Tuesday, 18 September 2012

Wednesday wildflower: dove's foot cranesbill

I love the quaint English names a lot of our weeds have; this week's is a beauty.  Cranesbill as a common name for the genus Geranium is a reference to the elongated styles on the fruits; dove's foot refers to the leaf of this species.
Geranium molle, Raroa Road, Highbury, Wellington
There's another common name mix-up around geranium: the garden geraniums are classified botanically in the genus Pelargonium, although some true geraniums are also cultivated.
Geranium molle flowers, Highbury.
Dove's foot cranesbill is widespread in its native range of Eurasia and North Africa, and it's widespread in New Zealand too (Webb et al. 1988) and other parts of the world like the USA. It is distinguished from other species by its spreading sepals (C below), the short claw (narrowing at the base) of the petals (E below), and the hairless and wrinkled mericarps (1-seeded partitions of the fruit, F below).  The individual inflorescences are leaf-opposed (A below), which indicates the inflorescence is actually terminal and the new continuing stem arises from its axillary bud.
Geranium molle. A, stem and upper leaves; B, stem hairs; C, young flower; D, older flower, E, petals showing the short claw, underside at left; F, mericarps; G, flower after pollination and petal fall; H, basal leaf, abaxial surface; I, basal leaf, adaxial surface; J, stem leaf, abaxial surface; K, stem leaf, adaxial surface; L, ripe mericarps; M, unripe mericarps.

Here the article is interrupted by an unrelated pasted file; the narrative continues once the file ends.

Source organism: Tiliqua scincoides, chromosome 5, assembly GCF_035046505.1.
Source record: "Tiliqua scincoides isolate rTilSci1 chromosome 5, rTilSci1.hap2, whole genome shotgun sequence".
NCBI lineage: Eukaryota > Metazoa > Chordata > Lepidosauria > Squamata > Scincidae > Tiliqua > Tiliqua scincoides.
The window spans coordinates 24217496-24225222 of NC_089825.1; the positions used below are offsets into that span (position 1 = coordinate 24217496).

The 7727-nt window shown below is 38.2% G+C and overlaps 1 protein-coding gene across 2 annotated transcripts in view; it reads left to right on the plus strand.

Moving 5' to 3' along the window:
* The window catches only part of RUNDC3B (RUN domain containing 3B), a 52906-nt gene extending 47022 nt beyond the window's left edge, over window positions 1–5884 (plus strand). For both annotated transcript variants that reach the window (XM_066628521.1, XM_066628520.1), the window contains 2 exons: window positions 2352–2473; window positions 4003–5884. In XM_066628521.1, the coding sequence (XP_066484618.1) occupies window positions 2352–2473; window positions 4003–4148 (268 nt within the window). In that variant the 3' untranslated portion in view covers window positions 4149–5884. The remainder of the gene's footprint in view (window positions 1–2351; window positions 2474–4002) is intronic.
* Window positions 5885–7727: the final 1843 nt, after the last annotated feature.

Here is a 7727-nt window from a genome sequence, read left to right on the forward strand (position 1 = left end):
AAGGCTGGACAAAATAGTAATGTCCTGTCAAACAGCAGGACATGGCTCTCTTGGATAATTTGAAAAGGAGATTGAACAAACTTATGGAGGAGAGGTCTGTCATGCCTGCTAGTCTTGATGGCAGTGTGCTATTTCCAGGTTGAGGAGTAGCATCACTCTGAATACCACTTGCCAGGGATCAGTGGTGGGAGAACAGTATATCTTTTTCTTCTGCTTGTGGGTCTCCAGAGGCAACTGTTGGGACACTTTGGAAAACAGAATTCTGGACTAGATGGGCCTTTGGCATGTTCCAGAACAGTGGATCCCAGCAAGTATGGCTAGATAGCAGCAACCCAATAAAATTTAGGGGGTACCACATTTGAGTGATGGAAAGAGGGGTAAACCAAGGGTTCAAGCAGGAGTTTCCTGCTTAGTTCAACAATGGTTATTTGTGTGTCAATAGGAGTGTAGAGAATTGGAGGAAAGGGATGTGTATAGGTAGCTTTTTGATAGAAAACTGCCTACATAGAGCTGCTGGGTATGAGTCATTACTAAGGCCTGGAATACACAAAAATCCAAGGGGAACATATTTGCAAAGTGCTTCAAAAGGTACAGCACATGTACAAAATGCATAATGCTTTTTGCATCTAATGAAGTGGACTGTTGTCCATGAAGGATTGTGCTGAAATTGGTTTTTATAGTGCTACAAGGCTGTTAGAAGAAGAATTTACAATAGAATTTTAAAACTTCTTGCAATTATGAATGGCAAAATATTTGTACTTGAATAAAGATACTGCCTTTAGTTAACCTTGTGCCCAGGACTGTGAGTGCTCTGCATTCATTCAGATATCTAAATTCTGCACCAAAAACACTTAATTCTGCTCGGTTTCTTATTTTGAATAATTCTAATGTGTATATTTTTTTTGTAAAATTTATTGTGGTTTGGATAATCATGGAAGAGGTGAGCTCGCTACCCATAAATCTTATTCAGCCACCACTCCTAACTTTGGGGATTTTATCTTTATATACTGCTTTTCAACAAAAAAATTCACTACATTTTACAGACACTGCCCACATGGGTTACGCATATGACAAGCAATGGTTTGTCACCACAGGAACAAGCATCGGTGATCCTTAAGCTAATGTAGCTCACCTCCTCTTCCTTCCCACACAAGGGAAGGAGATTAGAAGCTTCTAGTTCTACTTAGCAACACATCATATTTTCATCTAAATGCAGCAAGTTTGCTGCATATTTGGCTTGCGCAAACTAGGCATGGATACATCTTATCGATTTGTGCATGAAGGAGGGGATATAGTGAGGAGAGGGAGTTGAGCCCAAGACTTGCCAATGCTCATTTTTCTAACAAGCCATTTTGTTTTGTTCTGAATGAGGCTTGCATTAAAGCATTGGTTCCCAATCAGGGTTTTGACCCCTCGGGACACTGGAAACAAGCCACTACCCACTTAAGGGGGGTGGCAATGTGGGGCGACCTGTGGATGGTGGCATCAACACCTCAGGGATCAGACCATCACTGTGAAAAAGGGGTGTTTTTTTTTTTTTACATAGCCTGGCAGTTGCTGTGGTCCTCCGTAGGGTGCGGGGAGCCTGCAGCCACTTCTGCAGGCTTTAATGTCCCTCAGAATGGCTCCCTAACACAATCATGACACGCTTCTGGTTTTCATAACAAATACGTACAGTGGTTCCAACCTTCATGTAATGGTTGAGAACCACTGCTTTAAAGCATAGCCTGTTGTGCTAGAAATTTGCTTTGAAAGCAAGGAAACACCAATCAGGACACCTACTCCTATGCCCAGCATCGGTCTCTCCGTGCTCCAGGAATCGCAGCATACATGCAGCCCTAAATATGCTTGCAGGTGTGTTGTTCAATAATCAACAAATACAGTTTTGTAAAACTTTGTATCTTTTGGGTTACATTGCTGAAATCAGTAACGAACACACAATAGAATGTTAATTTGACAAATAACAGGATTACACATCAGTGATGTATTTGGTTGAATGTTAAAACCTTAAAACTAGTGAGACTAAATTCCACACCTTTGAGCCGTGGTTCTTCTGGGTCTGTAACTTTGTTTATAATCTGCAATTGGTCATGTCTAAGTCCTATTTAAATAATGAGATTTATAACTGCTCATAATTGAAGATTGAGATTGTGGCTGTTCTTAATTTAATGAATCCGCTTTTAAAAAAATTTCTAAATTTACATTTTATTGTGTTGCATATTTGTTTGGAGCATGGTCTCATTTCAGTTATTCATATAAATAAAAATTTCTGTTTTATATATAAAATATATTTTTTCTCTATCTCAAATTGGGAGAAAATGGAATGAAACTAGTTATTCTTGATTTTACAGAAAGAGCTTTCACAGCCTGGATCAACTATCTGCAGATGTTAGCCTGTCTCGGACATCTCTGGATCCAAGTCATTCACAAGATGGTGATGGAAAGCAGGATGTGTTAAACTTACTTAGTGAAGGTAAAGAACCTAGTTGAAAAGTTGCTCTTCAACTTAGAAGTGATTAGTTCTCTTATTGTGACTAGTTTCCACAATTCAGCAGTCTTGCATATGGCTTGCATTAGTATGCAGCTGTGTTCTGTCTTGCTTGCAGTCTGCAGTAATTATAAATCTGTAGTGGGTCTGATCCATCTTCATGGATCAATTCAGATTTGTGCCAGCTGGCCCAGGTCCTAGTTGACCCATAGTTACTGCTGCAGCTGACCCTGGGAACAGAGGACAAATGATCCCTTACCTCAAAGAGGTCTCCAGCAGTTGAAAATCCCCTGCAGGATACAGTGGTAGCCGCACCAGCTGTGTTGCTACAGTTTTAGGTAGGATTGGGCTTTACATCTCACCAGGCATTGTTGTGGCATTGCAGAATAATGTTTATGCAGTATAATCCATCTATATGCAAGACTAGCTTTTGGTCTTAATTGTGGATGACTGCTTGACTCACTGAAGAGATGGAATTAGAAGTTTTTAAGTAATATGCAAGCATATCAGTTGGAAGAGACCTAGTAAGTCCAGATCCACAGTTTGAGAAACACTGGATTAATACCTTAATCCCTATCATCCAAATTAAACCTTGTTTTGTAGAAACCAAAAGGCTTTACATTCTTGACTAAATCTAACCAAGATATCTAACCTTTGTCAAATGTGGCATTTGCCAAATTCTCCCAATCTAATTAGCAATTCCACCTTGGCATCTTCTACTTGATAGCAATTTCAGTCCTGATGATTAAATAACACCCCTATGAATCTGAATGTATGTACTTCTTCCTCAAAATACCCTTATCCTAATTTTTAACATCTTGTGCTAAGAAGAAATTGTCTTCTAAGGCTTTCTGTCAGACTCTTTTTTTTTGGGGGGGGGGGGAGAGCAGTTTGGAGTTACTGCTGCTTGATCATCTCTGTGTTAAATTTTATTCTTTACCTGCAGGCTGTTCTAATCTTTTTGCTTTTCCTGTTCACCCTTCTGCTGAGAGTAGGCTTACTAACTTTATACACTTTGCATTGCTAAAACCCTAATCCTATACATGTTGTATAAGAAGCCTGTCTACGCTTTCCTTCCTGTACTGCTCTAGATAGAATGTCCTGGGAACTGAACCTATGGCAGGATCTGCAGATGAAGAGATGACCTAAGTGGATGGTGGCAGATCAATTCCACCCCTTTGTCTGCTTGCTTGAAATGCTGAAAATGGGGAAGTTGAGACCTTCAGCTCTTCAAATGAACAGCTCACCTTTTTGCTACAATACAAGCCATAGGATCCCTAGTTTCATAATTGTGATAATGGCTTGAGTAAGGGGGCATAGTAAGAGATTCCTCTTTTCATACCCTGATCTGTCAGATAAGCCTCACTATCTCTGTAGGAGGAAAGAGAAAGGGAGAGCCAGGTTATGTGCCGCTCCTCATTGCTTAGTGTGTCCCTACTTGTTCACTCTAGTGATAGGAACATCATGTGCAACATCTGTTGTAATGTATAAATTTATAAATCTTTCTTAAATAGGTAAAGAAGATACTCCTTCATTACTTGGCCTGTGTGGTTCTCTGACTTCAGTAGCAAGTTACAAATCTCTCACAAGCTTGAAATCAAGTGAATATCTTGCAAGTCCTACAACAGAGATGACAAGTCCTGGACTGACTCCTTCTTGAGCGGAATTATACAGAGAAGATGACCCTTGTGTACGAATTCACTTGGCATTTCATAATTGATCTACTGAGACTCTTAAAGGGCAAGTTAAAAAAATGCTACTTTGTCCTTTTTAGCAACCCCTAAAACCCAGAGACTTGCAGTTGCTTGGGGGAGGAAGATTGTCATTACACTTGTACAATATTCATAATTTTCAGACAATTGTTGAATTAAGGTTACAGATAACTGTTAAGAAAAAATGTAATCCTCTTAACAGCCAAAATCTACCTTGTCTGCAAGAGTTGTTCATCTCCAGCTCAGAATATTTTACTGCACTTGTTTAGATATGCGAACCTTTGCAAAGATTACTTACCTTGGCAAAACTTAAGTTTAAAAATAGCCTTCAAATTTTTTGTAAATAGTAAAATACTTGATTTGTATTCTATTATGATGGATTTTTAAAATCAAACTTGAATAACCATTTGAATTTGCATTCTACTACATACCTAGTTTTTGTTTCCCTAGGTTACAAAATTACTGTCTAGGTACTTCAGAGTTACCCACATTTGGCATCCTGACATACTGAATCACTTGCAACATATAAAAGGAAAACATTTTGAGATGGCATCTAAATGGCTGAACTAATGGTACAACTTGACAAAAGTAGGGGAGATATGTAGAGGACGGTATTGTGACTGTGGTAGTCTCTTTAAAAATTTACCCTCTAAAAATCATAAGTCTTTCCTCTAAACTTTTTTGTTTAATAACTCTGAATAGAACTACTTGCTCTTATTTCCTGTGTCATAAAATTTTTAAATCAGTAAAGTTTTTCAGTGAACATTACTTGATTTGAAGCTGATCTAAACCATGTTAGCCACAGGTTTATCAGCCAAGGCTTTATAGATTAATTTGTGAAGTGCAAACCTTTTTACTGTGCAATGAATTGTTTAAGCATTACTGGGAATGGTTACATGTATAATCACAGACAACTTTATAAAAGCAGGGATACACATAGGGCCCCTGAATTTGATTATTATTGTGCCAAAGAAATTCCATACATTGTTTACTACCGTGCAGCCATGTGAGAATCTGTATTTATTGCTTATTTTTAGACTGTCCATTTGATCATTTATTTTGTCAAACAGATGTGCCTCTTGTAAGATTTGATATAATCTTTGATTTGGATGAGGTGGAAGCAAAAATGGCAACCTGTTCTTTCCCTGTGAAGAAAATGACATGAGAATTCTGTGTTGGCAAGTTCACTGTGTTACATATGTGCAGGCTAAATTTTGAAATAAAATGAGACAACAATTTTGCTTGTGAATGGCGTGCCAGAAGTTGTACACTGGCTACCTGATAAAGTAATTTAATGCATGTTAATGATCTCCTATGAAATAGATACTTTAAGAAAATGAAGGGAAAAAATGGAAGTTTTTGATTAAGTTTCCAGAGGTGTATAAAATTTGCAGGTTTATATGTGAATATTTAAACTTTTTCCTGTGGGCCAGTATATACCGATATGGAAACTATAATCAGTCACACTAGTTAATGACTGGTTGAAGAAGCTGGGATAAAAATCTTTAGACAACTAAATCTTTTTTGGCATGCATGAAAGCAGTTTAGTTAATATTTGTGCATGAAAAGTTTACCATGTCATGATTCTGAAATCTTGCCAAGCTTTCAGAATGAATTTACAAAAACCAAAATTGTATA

Geranium is quite a large genus in New Zealand.  The database mantained by the taxonomists at New Zealand's largest plant collection, Landcare Research, records 7 native and 14 naturalised or casual species, to which the NZ Plant Conservation Network database adds G. incanum (naturalised).  Webb et al. (1988) recorded 7 native and 8 naturalised.  The increase partly results from new taxonomic revisions that have promoted some varieties to species rank, new introductions, and perhaps a widening of the criteria for what is considered naturalised and casual.

Cranesbills have a link with famous British scientist John Dalton.  Dalton was colourblind, suffering a condition now sometimes known as Daltonism, and reported that the colour of cranesbill flowers was sky blue.  When others disagreed, he realised he wasn't seeing colour as they did.  He left his eyes to science, and genetic analysis has shown he lacked a functional copy one of the three opsin genes that are needed for full human colour vision.


Webb, C.J.; Sykes, W.R.; Garnock-Jones, P.J. 1988.  Flora of New Zealand Vol. 4.  DSIR, Christchurch.

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